Lavinia asked if I had used a telescope to photograph the moon last night. Lavinia never lets me down on being observant and asking questions when something seems different like a whole lot of detail in the moon photo. As I answered her, I did not use a telescope, I used a 400mm lens that is equivalent to a 640mm lens on my Canon 7D Mark II body. I have been considering getting a long telephoto lens for quite some time.
I was originally looking at the Canon 100-400mm lens, which is one of Canon’s best telephoto zoom lenses for mere mortal photographers, such as myself. However, the 100-400mm lens is ƒ/4.5 to ƒ/5.6, which is a little slow for as much low light photography as I do. I really needed a faster telephoto lens. I seriously considered both the Canon 400mm ƒ/2.8 and the Canon 300mm ƒ/2.8 lenses. The problem with those lenses for me is their weight. The Canon 400mm ƒ/2.8 weighs in at 12 pounds, and the 300mm ƒ/2.8 weighs 6 pounds, 1/2 the weight of the 400mm ƒ/2.8, but still a heavy lens.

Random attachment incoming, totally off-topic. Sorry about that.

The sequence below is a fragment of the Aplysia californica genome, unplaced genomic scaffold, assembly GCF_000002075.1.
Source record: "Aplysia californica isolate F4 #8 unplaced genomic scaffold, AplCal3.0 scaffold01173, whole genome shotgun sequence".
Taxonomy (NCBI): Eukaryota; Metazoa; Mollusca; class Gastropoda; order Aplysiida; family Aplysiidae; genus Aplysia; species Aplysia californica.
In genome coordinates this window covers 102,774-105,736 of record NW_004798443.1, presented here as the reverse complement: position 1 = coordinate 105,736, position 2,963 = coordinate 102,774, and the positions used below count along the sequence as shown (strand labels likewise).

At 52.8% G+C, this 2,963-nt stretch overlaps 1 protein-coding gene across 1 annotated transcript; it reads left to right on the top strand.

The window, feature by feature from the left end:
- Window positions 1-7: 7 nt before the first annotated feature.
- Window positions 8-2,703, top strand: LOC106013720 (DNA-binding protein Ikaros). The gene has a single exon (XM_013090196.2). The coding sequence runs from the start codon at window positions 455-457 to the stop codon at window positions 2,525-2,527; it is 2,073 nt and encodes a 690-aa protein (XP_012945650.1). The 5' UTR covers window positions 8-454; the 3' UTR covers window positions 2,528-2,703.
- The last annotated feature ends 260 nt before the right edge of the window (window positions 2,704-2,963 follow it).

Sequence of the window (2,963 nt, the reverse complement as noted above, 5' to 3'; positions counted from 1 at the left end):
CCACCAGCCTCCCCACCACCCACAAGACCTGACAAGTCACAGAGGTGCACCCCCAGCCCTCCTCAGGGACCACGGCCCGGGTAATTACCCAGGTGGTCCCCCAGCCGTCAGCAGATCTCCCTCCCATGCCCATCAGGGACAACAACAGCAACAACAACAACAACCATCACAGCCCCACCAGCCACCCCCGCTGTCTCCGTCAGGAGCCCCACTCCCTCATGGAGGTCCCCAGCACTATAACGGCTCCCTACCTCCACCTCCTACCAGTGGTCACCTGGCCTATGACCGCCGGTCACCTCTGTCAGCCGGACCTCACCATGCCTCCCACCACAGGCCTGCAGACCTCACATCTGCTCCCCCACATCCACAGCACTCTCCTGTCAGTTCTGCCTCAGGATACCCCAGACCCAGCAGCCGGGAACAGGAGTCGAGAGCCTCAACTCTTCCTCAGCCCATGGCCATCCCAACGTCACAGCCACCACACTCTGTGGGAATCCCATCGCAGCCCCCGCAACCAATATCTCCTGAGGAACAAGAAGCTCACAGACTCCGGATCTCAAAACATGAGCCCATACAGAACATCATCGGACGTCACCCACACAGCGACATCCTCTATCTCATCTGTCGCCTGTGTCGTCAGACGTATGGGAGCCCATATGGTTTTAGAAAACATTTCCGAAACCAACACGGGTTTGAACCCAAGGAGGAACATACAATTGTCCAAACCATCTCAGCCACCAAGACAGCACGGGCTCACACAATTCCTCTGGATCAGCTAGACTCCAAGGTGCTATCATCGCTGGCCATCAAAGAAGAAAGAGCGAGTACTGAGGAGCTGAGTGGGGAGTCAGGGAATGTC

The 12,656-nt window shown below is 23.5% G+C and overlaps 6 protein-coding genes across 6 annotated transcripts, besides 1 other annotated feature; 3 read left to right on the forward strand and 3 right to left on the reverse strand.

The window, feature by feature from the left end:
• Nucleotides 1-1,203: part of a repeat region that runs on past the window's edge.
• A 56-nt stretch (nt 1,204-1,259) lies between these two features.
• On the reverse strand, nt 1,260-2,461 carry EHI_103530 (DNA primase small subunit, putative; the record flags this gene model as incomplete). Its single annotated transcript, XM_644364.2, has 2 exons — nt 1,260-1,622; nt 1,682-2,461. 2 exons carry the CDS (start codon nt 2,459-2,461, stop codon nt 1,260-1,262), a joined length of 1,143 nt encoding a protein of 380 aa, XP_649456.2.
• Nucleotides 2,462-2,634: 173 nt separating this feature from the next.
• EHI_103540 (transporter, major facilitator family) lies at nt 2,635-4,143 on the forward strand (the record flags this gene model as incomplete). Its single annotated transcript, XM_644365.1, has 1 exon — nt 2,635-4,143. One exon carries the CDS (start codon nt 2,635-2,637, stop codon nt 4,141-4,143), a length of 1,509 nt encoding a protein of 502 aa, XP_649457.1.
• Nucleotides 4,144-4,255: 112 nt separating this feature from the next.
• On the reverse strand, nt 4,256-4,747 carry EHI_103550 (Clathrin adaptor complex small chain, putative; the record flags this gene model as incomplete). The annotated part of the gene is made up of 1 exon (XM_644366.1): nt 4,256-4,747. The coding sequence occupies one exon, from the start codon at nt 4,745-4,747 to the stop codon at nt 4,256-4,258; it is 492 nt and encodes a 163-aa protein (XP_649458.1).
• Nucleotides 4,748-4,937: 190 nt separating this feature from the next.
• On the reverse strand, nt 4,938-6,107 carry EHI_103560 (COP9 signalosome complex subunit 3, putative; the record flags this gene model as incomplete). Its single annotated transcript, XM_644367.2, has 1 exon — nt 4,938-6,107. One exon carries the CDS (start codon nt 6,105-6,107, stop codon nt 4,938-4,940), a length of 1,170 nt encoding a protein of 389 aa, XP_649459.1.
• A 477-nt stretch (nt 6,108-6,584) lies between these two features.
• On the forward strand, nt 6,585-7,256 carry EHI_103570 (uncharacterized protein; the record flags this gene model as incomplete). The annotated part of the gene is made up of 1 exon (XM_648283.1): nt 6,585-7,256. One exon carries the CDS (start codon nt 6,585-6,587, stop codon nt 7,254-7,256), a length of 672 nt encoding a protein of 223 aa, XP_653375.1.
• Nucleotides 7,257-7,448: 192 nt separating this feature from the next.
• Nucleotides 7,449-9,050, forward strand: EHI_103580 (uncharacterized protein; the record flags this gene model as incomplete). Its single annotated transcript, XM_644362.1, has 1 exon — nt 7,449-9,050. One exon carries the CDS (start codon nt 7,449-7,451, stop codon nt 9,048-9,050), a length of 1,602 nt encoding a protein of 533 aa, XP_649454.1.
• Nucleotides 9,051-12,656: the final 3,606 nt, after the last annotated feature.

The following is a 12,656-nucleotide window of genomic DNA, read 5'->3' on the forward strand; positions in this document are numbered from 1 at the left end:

I ended up compromising on speed for lighter weight and bought a 400mm ƒ/4.0 DO lens with Refractive Optics, which enables Canon to put a 400mm ƒ/4.0 lens in the same body as the 300mm ƒ/2.8 lens, shaving 2 pounds off the weight in the process. At 4 pounds, the 400mm ƒ/4.0 DO is easy to handle, and fast enough to get decent images hand held in low light. In the photos of the owls below, we could only see outlines of the owls with our bare eyes like in the first photo, but not nearly as close up. The new lens is able to focus on the owls in relative darkness, through the branches and get an amazing amount of detail.
Intermission photographed using a Fuji XE-1 with 27mm ƒ/2.8 lens
“Who are you calling a ‘lens hugger?’ Stupid Paparazzo!”
RAW image of the owls before I cropped the image and adjusted the exposure, contrast, color balance, etc.
“Oh my! The paparazzo found us again.”
The streak photographed using a Canon 5Ds with a Canon 70-200mm ƒ/4.0 lens
A little over half a moon on 01/21/21